Two great empires have dominated the east of Embria, the fall of the great subterranean empire of the urds heralding the rise of Ossia, protected by the Ember Blade and the sacred order of Dawnwardens. But thirty years ago Ossia was invaded in turn by Kroda, a kingdom of order, logic and science. Declaring itself the Third Empire, Kroda sees its destiny is to unite the continent through the Sword and the Word.
Although it is a land under occupation, life is good for many Ossians. The Krodans keep the bandits in check and the roads maintained. For young Aren, an Ossian noble son born into happy fortune, he sees his nation's destiny is in alliance with Kroda. That dream dies when he is betrayed by the empire he believes in. Left to rot in a prison camp, he is given an opportunity to strike back against his enemies...and help reclaim the Ember Blade.
Chris Wooding has been one of science fiction and fantasy's most interesting and restless voices for a long time now, moving from writing cracking YA reads to mature, thoughtful works of science fantasy like The Fade. His work in adult fantasy is mostly contained in the excellent Braided Path series, rooted in Asian mythology and influences, and the rollicking Tales of the Ketty Jay, a dieselpunk saga of airships, fighters, rampaging titans, surly cats and heroes whose buckles are, indeed, swashed.
The Darkwater Legacy is Wooding's back-to-basics take on the traditional fantasy saga (even the title feels like it was copyrighted in 1985). Ossia is a land under the grip of a cruel empire, a heroic band of freedom fighters are trying to save the day and a young man finds himself touched by destiny. It's like David Eddings, Margaret Weis, Tracey Hickman and Terry Brooks had a brainstorming session over a power lunch. If they did, though, then Wooding stole their notes, drank their beer and set about skewing everything slightly away from the way you think it's going to go.
The Ember Blade introduces us to Aren, the son of an Ossian noble who thinks himself destined for great things, unable to accept that his blood means that he will never be taken seriously by the Krodans. His best friend is Cade, a carpenter's son. They are separated by class and their feelings about the Krodan invaders, but they are soon bound together by profound misfortune. Along the way they meet up with a highly dubious warrior, thief and scoundrel, Grub the Skarl (master of the boastful non-sequitur), and a bunch of rebels led by the enigmatic "Hollow Man", before they find themselves on the run from supernatural trackers and gradually realise more is going on than it first appears. So far, so Lord of the Rings meets The Eye of the World. When our characters join forces with a druidess searching for a hero who is the fulfilment of prophecy and reach Skavenhald, a terrible ruin inhabited by a profound supernatural evil (Moria by way of Shadar Logoth, with a name that nods at Warhammer), you may be trying to keep your eyes from rolling. Wooding writes with skill but there's the feeling that maybe the traditional fantasy archetypes are being assembled a bit too familiarly here, as if assembled from an IKEA flatpack.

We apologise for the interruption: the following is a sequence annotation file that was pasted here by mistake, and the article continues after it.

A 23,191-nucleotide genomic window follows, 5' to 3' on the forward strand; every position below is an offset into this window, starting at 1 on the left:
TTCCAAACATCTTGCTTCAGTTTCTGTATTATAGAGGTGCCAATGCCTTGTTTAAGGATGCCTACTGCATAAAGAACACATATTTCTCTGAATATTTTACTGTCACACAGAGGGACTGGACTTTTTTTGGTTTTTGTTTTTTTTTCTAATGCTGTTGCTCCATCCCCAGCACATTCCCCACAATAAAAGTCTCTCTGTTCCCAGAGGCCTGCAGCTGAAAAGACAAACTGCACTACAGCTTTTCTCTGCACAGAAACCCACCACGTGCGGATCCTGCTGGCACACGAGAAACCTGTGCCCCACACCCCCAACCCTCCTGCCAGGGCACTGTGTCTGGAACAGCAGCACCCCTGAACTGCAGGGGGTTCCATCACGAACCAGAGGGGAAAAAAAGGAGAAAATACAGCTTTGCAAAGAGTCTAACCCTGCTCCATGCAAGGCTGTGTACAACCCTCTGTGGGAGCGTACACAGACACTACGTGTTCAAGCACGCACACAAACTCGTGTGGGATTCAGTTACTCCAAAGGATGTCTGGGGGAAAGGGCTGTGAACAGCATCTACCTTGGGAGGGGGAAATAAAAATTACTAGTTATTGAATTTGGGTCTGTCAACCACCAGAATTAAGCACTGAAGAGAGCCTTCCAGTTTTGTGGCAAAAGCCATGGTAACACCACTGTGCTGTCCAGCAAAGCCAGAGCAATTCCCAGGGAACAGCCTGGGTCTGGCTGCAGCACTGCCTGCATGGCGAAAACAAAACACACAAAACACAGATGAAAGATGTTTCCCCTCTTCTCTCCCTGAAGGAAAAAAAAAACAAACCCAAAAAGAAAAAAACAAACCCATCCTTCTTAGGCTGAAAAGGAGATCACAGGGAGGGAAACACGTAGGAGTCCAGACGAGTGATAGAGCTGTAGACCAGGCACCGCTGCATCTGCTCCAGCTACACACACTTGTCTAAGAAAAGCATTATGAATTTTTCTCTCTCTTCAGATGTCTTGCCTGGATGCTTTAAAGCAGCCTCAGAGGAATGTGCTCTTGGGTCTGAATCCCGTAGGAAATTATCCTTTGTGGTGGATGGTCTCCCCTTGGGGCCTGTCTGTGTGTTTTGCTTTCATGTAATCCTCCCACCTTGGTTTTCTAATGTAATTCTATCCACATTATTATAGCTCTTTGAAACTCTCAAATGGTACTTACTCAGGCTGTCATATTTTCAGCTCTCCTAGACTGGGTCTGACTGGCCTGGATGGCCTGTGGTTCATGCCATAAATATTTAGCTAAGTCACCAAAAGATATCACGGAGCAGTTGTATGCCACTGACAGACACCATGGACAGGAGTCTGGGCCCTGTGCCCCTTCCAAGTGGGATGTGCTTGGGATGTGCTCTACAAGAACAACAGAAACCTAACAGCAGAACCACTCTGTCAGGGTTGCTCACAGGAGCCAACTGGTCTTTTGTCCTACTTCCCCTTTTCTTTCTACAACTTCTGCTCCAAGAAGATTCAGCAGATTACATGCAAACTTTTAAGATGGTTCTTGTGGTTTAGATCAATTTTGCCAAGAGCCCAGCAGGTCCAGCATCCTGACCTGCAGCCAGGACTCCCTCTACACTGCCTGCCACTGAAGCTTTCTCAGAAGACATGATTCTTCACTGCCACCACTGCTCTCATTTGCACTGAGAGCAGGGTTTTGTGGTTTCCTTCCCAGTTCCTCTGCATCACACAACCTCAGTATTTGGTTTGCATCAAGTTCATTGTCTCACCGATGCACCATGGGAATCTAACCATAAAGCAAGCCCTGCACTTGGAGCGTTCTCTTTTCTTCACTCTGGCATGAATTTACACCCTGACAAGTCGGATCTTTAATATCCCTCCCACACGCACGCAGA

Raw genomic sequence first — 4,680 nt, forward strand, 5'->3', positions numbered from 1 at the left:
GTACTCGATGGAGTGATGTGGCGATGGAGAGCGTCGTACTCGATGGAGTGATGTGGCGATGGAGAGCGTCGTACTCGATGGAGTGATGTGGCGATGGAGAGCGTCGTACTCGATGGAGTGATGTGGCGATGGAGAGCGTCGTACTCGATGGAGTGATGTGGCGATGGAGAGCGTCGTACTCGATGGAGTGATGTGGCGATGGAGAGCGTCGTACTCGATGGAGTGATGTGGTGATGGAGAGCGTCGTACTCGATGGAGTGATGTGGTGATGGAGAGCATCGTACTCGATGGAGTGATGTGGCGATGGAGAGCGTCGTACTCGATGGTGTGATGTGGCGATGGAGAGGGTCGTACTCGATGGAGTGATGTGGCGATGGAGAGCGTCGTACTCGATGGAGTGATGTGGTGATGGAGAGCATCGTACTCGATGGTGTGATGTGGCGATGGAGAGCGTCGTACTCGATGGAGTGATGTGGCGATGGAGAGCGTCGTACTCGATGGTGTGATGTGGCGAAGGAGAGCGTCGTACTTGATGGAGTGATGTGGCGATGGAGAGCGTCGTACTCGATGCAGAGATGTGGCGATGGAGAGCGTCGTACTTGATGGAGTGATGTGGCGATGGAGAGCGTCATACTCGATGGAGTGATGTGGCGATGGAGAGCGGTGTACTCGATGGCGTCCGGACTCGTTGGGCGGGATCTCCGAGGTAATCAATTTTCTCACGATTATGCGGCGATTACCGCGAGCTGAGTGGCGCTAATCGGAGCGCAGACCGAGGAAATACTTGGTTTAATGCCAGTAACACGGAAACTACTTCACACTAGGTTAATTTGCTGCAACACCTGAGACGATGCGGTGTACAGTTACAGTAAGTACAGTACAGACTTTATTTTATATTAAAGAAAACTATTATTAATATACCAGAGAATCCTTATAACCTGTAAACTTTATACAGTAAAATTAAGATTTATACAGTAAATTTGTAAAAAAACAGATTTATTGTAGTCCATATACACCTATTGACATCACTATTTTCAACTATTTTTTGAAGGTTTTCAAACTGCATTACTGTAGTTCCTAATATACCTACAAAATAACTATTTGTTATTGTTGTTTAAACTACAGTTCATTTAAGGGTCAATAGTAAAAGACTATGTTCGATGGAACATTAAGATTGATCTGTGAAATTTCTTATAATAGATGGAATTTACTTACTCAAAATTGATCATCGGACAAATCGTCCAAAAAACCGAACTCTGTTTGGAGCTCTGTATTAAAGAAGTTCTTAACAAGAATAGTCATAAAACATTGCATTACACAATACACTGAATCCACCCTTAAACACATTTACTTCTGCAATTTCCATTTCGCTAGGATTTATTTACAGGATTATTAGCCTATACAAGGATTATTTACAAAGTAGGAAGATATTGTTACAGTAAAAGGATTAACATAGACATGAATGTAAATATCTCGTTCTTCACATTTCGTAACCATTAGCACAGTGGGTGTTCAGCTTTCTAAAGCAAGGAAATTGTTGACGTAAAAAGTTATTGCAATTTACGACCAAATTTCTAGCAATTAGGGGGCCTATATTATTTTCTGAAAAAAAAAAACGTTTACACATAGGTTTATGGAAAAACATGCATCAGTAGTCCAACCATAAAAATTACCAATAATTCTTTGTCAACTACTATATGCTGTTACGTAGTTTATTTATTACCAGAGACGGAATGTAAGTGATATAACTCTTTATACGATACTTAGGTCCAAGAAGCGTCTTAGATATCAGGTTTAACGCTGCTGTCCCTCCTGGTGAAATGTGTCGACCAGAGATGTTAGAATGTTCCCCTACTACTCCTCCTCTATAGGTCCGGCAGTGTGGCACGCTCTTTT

But then things get a lot more interesting. Skavenhald is weird and a distinctly Lovecraftian tone creeps in as screeching horrible things from other realms threaten to break through the skein of reality. It's more Dark Souls than Balrog Retirement Village, and all the better for it. After this the book becomes more engrossing as Wooding strips back the psychology of his characters, revealing them to be less the Fellowship of the Ring and more the Companions of Utter Dysfunction. One late-emerging main character is fascinating, a middle-aged teacher and patriot whose ruthlessness and resourcefulness dwarfs that of almost any of the other characters. The story takes several extremely unexpected swings (complete with a few shocking dispatches of characters you thought were around for the duration) before we reach the appropriately epic conclusion and the inevitably-frustrating wait for Book 2.
The Ember Blade is Wooding's longest novel to date - just under 800 pages in tradeback - but has more story in it than most entire trilogies. We have a prison break narrative, a horror story, a war story and an urban fantasy adventure. There's pirates, wolves, dodgy Viking warriors and some discomforting WWII allegories. One sequence feels like it's come out of Moby Dick, another out of Baldur's Gate. Wooding has had a frankly unseemly amount of fun in assembling his Big Fat Fantasy Saga and is keen to share that with the reader. The pages rattle by, the worldbuilding becomes more well-rounded and intriguing and the characters never stop growing and changing. It would be easy to condemn the author for writing "just" another throwback fantasy here, but it's also easy to forget that writing a good epic fantasy is still very difficult, and Wooding does it with aplomb.
The Ember Blade (****½) is great fun, a classic epic fantasy which, after a perhaps slightly too-traditional opening, avoids becoming too predictable. The characters are memorable and charismatic, but also flawed, with their darker moments that give them more edge than the one-note heroes of yesteryear. The tone is light and fun to start with, but matures throughout, with a few moments of real darkness at the end as things get real. The novel will be published on 20 September 2018 in the UK (and will be available on import in the USA).